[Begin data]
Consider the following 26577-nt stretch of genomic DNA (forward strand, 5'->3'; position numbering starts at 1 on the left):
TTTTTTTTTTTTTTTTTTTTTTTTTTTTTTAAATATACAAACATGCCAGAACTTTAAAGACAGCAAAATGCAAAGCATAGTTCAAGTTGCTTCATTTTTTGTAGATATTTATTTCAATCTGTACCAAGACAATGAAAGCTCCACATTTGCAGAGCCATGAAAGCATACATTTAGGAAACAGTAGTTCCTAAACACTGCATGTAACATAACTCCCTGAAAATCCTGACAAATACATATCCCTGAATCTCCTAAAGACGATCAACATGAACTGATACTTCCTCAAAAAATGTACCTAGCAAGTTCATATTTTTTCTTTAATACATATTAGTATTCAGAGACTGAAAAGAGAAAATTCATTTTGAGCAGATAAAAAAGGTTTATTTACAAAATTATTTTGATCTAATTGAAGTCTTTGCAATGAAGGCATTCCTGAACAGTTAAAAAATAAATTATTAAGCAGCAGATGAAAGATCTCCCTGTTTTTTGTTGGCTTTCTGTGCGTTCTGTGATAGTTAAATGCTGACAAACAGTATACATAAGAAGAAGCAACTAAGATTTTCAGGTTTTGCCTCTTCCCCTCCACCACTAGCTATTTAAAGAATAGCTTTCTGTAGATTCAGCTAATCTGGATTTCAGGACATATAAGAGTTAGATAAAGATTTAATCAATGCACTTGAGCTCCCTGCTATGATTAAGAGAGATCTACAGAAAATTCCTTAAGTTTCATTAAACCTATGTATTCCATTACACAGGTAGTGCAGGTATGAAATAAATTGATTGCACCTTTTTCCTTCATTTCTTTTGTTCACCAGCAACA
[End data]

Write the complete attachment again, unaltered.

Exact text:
Consider the following 26577-nt stretch of genomic DNA (forward strand, 5'->3'; position numbering starts at 1 on the left):
TTTTTTTTTTTTTTTTTTTTTTTTTTTTTTAAATATACAAACATGCCAGAACTTTAAAGACAGCAAAATGCAAAGCATAGTTCAAGTTGCTTCATTTTTTGTAGATATTTATTTCAATCTGTACCAAGACAATGAAAGCTCCACATTTGCAGAGCCATGAAAGCATACATTTAGGAAACAGTAGTTCCTAAACACTGCATGTAACATAACTCCCTGAAAATCCTGACAAATACATATCCCTGAATCTCCTAAAGACGATCAACATGAACTGATACTTCCTCAAAAAATGTACCTAGCAAGTTCATATTTTTTCTTTAATACATATTAGTATTCAGAGACTGAAAAGAGAAAATTCATTTTGAGCAGATAAAAAAGGTTTATTTACAAAATTATTTTGATCTAATTGAAGTCTTTGCAATGAAGGCATTCCTGAACAGTTAAAAAATAAATTATTAAGCAGCAGATGAAAGATCTCCCTGTTTTTTGTTGGCTTTCTGTGCGTTCTGTGATAGTTAAATGCTGACAAACAGTATACATAAGAAGAAGCAACTAAGATTTTCAGGTTTTGCCTCTTCCCCTCCACCACTAGCTATTTAAAGAATAGCTTTCTGTAGATTCAGCTAATCTGGATTTCAGGACATATAAGAGTTAGATAAAGATTTAATCAATGCACTTGAGCTCCCTGCTATGATTAAGAGAGATCTACAGAAAATTCCTTAAGTTTCATTAAACCTATGTATTCCATTACACAGGTAGTGCAGGTATGAAATAAATTGATTGCACCTTTTTCCTTCATTTCTTTTGTTCACCAGCAACA